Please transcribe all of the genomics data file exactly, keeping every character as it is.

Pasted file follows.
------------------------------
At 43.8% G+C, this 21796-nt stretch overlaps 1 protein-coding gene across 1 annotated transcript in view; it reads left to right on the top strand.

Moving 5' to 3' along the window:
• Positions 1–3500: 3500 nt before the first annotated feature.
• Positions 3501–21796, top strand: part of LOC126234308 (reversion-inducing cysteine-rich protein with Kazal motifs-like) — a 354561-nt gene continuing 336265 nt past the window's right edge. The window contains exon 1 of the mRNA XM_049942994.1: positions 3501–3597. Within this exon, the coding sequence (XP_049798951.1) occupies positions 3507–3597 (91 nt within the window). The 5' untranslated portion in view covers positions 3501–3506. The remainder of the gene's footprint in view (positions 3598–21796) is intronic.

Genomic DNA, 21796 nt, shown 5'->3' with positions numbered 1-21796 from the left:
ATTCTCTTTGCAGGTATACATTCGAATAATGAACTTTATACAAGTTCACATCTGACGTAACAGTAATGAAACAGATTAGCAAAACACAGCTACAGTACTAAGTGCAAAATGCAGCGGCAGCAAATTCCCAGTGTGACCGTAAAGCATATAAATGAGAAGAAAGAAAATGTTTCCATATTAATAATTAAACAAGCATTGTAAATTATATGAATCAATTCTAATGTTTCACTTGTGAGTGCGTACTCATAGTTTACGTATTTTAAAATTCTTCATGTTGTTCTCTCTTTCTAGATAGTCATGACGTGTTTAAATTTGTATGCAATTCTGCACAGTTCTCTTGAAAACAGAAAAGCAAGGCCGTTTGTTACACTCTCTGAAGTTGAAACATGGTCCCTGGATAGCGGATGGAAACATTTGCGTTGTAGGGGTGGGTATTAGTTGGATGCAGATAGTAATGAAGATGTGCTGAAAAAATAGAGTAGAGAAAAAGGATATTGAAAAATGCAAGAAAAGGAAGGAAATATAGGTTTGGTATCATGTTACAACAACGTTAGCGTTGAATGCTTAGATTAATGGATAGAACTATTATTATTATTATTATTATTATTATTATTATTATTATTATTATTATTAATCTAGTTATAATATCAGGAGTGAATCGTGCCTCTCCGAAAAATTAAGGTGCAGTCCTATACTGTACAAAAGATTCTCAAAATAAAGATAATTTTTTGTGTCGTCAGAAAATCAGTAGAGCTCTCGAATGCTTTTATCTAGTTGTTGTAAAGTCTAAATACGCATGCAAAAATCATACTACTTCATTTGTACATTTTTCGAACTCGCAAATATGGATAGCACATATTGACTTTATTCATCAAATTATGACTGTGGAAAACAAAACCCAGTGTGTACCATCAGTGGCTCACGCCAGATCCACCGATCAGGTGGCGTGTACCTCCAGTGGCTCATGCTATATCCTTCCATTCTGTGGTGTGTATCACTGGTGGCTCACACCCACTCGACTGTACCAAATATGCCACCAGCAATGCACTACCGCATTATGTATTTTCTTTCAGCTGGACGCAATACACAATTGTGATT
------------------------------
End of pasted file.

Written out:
At 43.8% G+C, this 21796-nt stretch overlaps 1 protein-coding gene across 1 annotated transcript in view; it reads left to right on the top strand.

Moving 5' to 3' along the window:
• Positions 1–3500: 3500 nt before the first annotated feature.
• Positions 3501–21796, top strand: part of LOC126234308 (reversion-inducing cysteine-rich protein with Kazal motifs-like) — a 354561-nt gene continuing 336265 nt past the window's right edge. The window contains exon 1 of the mRNA XM_049942994.1: positions 3501–3597. Within this exon, the coding sequence (XP_049798951.1) occupies positions 3507–3597 (91 nt within the window). The 5' untranslated portion in view covers positions 3501–3506. The remainder of the gene's footprint in view (positions 3598–21796) is intronic.

Genomic DNA, 21796 nt, shown 5'->3' with positions numbered 1-21796 from the left:
ATTCTCTTTGCAGGTATACATTCGAATAATGAACTTTATACAAGTTCACATCTGACGTAACAGTAATGAAACAGATTAGCAAAACACAGCTACAGTACTAAGTGCAAAATGCAGCGGCAGCAAATTCCCAGTGTGACCGTAAAGCATATAAATGAGAAGAAAGAAAATGTTTCCATATTAATAATTAAACAAGCATTGTAAATTATATGAATCAATTCTAATGTTTCACTTGTGAGTGCGTACTCATAGTTTACGTATTTTAAAATTCTTCATGTTGTTCTCTCTTTCTAGATAGTCATGACGTGTTTAAATTTGTATGCAATTCTGCACAGTTCTCTTGAAAACAGAAAAGCAAGGCCGTTTGTTACACTCTCTGAAGTTGAAACATGGTCCCTGGATAGCGGATGGAAACATTTGCGTTGTAGGGGTGGGTATTAGTTGGATGCAGATAGTAATGAAGATGTGCTGAAAAAATAGAGTAGAGAAAAAGGATATTGAAAAATGCAAGAAAAGGAAGGAAATATAGGTTTGGTATCATGTTACAACAACGTTAGCGTTGAATGCTTAGATTAATGGATAGAACTATTATTATTATTATTATTATTATTATTATTATTATTATTATTATTATTAATCTAGTTATAATATCAGGAGTGAATCGTGCCTCTCCGAAAAATTAAGGTGCAGTCCTATACTGTACAAAAGATTCTCAAAATAAAGATAATTTTTTGTGTCGTCAGAAAATCAGTAGAGCTCTCGAATGCTTTTATCTAGTTGTTGTAAAGTCTAAATACGCATGCAAAAATCATACTACTTCATTTGTACATTTTTCGAACTCGCAAATATGGATAGCACATATTGACTTTATTCATCAAATTATGACTGTGGAAAACAAAACCCAGTGTGTACCATCAGTGGCTCACGCCAGATCCACCGATCAGGTGGCGTGTACCTCCAGTGGCTCATGCTATATCCTTCCATTCTGTGGTGTGTATCACTGGTGGCTCACACCCACTCGACTGTACCAAATATGCCACCAGCAATGCACTACCGCATTATGTATTTTCTTTCAGCTGGACGCAATACACAATTGTGATT